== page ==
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The impact of dihydropyridine derivatives on the cerebral blood flow response to somatosensory stimulation and spreading depolarization.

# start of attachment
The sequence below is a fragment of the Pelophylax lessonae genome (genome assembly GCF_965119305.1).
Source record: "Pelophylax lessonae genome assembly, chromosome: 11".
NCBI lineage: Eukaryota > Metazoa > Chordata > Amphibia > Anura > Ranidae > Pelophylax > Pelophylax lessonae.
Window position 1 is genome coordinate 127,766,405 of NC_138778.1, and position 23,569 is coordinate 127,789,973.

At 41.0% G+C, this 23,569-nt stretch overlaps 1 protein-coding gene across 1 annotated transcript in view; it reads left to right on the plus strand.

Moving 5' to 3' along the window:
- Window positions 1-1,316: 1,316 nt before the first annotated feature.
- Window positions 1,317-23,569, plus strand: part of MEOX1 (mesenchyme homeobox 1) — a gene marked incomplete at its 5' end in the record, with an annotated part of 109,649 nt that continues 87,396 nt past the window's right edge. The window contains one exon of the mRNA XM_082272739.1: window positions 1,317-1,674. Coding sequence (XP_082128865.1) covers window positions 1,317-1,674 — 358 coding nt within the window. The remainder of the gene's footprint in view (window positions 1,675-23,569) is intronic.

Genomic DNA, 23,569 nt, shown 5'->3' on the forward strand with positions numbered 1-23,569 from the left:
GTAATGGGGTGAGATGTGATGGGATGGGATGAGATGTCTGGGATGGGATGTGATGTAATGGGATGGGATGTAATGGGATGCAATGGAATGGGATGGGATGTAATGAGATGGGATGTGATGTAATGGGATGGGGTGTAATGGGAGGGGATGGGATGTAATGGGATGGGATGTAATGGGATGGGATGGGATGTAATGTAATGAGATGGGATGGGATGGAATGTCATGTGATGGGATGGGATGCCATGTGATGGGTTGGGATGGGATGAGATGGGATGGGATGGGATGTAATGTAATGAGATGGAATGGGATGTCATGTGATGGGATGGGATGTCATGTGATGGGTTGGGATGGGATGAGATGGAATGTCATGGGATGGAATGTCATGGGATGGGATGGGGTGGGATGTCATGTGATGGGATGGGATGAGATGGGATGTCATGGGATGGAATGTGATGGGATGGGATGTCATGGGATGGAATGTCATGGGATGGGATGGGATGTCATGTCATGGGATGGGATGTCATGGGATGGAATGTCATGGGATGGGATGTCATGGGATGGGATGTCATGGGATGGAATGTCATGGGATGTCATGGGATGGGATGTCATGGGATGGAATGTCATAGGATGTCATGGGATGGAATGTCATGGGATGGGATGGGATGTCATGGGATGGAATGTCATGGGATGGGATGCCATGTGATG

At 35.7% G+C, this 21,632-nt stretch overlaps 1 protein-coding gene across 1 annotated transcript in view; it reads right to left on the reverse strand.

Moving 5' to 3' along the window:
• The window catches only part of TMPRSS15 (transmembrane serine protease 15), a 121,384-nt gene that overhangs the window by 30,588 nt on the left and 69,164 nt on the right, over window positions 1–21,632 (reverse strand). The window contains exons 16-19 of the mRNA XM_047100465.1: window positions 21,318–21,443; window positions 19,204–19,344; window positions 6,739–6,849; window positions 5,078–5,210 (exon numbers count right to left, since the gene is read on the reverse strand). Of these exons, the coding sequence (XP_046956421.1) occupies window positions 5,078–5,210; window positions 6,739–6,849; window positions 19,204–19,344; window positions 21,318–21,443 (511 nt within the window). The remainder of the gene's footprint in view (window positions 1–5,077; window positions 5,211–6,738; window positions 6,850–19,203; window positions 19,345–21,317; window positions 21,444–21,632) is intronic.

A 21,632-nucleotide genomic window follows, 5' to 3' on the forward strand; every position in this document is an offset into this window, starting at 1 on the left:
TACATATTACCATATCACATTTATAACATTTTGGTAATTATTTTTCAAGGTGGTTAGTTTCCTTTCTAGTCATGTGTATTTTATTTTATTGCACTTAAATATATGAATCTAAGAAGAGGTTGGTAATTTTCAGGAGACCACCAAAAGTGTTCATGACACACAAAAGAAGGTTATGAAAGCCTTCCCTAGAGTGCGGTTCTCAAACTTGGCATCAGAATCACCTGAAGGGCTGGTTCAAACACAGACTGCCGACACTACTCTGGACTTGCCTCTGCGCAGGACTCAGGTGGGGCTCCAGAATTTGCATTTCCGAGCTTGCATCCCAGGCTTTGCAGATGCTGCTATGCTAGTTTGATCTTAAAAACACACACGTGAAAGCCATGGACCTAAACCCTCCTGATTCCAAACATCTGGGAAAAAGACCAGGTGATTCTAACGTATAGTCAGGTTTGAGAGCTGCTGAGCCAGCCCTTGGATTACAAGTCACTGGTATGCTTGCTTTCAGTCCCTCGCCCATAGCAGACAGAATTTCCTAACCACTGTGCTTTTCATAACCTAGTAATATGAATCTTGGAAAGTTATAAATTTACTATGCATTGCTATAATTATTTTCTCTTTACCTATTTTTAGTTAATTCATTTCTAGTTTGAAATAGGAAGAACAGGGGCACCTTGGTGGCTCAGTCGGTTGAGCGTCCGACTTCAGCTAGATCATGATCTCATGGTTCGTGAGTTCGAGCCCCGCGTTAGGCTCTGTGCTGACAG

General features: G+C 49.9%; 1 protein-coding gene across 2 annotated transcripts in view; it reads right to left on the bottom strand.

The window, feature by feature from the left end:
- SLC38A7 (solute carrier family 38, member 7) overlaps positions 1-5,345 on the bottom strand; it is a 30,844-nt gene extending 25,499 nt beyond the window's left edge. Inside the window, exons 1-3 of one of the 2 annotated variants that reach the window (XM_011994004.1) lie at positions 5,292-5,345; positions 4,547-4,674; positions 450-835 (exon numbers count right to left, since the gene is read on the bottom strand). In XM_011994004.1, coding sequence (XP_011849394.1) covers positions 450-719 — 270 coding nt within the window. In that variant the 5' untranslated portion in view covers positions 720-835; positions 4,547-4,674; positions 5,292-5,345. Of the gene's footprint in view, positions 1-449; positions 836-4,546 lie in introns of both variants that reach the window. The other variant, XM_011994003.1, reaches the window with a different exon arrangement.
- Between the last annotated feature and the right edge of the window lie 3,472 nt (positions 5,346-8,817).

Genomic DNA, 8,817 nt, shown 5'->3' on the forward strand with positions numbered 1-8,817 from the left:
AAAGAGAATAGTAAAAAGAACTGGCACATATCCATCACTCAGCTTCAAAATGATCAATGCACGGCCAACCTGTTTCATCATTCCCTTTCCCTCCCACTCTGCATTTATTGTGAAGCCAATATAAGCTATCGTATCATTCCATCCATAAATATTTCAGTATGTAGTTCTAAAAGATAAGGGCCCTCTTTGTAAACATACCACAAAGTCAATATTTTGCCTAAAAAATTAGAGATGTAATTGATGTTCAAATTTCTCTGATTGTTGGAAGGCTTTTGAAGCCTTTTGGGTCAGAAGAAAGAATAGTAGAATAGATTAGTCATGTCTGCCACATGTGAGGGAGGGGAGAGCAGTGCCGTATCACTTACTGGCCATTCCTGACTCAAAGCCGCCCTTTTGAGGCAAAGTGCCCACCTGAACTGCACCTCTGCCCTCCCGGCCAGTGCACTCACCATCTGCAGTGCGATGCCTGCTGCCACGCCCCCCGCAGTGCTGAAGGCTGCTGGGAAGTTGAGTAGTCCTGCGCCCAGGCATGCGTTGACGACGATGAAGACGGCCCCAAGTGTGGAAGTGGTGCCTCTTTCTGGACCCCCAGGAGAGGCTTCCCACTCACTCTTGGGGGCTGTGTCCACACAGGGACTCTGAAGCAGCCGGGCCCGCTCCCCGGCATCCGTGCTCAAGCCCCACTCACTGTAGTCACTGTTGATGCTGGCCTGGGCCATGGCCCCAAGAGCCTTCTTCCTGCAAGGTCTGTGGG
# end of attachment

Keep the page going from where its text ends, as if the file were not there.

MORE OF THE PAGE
A new class of heat shock protein co-inducer dihydropyridine derivatives devoid of calcium channel antagonist and vasodilator effects have been recently developed with the purpose to target neurodegeneration selectively. Here we set out to evaluate the action of one of these novel compounds LA1011 on neurovascular coupling in the ischemic rat cerebral cortex. As a reference, we applied nimodipine, a well-known calcium channel antagonist, vasodilator dihydropyridine compound. Rats (n=62) were treated with LA1011 or nimodipine, either by chronic, systemic (LA1011, 1 mg/kg b.w.), or acute, local administration (LA1011 and nimodipine, 100 μM). In the latter treatment group, global forebrain ischemia was induced in half of the animals by bilateral common carotid artery occlusion under isoflurane anesthesia. Functional hyperemia in the somatosensory cortex was created by mechanical stimulation of the contralateral whisker pad under alpha-chloralose anesthesia. Spreading depolarization (SD) events were elicited subsequently by 1 M KCl. Local field potential and cerebral blood flow (CBF) in the parietal somatosensory cortex were monitored by electrophysiology and laser Doppler flowmetry. LA1011 did not alter CBF, but intensified SD, presumably indicating the co-induction of heat shock proteins, and, perhaps an anti-inflammatory effect. Nimodipine attenuated evoked potentials and SD. In addition to the elevation of baseline CBF, nimodipine augmented hyperemia in response to both somatosensory stimulation and SD, particularly under ischemia. In conclusion, in contrast with CBF improvement achieved by nimodipine, LA1011 seems not to have discernible cerebrovascular effects, but may upregulate stress response. This article is protected by copyright. All rights reserved.